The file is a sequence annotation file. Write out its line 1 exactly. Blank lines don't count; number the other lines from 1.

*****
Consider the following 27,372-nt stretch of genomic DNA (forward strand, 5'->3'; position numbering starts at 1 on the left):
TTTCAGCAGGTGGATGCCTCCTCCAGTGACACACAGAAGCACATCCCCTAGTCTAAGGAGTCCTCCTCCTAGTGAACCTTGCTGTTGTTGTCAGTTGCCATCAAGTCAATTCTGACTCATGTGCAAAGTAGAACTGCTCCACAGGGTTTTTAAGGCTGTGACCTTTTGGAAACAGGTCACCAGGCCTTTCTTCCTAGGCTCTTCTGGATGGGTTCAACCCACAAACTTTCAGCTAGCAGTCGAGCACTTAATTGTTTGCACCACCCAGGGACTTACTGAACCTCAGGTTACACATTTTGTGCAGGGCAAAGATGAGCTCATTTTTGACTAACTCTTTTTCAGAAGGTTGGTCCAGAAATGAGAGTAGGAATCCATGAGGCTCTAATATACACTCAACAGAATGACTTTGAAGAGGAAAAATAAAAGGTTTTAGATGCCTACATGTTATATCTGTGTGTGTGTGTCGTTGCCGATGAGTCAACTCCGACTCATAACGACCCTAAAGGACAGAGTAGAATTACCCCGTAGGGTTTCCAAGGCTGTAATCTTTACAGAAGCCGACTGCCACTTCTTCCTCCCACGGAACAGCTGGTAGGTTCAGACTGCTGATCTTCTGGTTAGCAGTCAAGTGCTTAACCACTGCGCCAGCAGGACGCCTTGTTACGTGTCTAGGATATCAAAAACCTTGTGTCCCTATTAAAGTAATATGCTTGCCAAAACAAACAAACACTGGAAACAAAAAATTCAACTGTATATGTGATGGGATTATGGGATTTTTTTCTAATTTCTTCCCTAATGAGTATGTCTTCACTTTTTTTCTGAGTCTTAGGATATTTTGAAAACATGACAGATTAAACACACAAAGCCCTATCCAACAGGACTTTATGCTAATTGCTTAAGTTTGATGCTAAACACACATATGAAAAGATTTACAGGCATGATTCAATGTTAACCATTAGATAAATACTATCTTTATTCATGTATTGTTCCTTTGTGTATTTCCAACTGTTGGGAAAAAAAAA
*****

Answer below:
Consider the following 27,372-nt stretch of genomic DNA (forward strand, 5'->3'; position numbering starts at 1 on the left):